Carpenter bees prefer relatively soft wood such as white pine and redwood. They rarely attack varnished or painted surfaces. You can find the burrows by noticing where sawdust and feces have fallen from the hole. To reduce the chances of carpenter bees attacking, paint or varnish the exposed wood surfaces. Stain will not deter them. If damage has already begun, you may use the same wasp & hornet jet sprays. The idea is to apply the spray in the hole, then let the bees move in and out, distributing the toxicant. In the fall, fill the holes with caulking, wood plugs or putty. It is a good idea to first probe the tunnels with a flexible wire, to kill any bees or grubs inside. If you do not clean out the tunnel, the larvae inside will transform into bees in the spring, and chew their way out, creating more holes. They strongly prefer redwood, white pine, or other relatively soft wood to excavate. As with brown paper wasps, carpenter bees tend not to sting unless provoked.

Mud dauber wasps - There are several species of mud daubers in New Hampshire. Each female constructs a mud nest in a protected location, often under an overhang of a building. Some nests are long tubes; others are more rounded. They fill each tube with prey they capture (often insects) and lay an egg inside. The immature wasp hatches from the egg, feeds on the prey and later emerges as an adult. They are not particularly aggressive, and since they nest individually, disturbing a nest doesn’t call out a large swarm of defenders.


Mud dauber nest.

First aid for stings

A small percentage of people become hypersensitive to bee and wasp stings. For them, a sting can be a serious, even life-threatening, emergency, requiring immediate attention from a physician. Symptoms of a serious reaction to a sting include dizziness, nausea, difficulty breathing, and very rapid heart rate.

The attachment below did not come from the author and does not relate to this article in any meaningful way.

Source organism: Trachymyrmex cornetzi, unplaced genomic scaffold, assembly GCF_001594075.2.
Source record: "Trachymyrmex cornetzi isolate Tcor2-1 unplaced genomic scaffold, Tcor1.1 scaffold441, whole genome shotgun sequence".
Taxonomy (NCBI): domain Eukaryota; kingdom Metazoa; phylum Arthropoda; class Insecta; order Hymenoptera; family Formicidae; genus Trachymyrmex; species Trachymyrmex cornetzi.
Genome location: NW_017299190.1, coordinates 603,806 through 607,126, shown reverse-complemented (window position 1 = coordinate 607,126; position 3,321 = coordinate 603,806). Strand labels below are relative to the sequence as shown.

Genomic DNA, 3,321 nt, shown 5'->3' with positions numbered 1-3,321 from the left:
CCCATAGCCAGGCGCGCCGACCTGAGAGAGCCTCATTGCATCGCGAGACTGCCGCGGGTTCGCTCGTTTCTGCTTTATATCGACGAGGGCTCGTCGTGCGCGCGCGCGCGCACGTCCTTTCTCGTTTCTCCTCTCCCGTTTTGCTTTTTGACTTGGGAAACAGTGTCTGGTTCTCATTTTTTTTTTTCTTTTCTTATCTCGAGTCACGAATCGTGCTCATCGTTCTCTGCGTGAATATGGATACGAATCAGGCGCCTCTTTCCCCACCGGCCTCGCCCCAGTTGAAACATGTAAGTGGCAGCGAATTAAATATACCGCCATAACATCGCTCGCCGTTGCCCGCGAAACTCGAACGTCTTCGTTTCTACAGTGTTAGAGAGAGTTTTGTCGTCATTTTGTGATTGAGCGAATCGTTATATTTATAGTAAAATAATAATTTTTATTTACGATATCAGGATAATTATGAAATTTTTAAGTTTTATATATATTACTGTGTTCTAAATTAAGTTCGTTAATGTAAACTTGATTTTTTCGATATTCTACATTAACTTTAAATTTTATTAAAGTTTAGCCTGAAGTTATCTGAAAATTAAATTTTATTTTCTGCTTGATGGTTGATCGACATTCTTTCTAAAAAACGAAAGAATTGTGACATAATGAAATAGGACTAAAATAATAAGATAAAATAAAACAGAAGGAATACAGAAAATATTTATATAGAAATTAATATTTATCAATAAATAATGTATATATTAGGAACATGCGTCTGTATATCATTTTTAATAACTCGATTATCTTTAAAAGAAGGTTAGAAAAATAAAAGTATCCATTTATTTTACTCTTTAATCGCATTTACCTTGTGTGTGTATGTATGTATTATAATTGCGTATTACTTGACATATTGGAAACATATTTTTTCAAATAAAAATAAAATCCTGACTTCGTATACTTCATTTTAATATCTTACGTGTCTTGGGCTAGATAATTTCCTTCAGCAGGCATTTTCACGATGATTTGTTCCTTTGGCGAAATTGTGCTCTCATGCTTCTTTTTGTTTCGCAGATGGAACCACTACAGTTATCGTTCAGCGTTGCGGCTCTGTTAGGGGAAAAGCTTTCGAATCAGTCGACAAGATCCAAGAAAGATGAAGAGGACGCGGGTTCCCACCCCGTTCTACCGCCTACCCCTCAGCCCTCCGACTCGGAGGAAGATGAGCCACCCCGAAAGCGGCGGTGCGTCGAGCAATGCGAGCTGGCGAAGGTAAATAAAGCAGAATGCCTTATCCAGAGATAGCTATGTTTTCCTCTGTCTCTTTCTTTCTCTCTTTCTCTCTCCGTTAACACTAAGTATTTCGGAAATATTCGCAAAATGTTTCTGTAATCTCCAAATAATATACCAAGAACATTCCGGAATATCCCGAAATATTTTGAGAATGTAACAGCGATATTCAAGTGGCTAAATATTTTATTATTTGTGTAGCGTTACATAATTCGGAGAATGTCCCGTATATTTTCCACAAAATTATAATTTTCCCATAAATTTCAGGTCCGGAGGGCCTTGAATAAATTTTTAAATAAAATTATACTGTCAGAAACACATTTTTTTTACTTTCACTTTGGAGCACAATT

For the rest of us, typical sting reactions are swelling and pain. These usually subside within a few hours. Cool compresses or an ice pack can help relieve pain and swelling. Commercial after-sting preparations can reduce pain and swelling if applied soon to the sting site. A paste made from baking soda and a little water is reported to do the same, but I have not evaluated its effectiveness. If you receive many stings, an oral antihistamine may reduce swelling and itching.

Pesticide warnings!

Stop! This publication contains pesticide recommendations that are subject to change at any time. UNH Cooperative Extension provides these recommendations only as a guide. It is always the pesticide applicator’s responsibility, by law, to read and follow all current label directions for the specific pesticide being used. Because of constantly changing labels and product registration, some of the recommendations offered in this publication may be outdated by the time you read them.

Contact the NH Division of Pesticide Control at (603) 271-3550 to check registration status. If any information in these recommendations disagrees with the label, you must disregard them and follow the label directions. No endorsement is intended for products mentioned, nor criticism intended for products not mentioned.

Open windows and ventilate the rooms while using pesticide indoors. Avoid inhaling dusts or sprays. Never smoke, drink or eat while spraying or dusting. Do not allow children nearby while you are applying pesticides. Remove or cover food, feed, water, kitchen utensils, fish and other pets while spraying.

Store pesticides in their original containers in a locked cabinet or shed away from food. Dispose of unused pesticides or empty containers safely, according to N.H. regulations. If you suspect pesticide poisoning, call the Northern New England Poison Center at 1-800-222-1222.

Partial support for these revisions came from an Extension IPM Implementation grant from The National Institute of Food and Agriculture.

Download the Resource for the complete fact sheet and a printable version.

Anna Boudreau Supports Extension

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Anna Boudreau
State Advisory Council Chair, Natural Resources Steward and NH Coverts Cooperator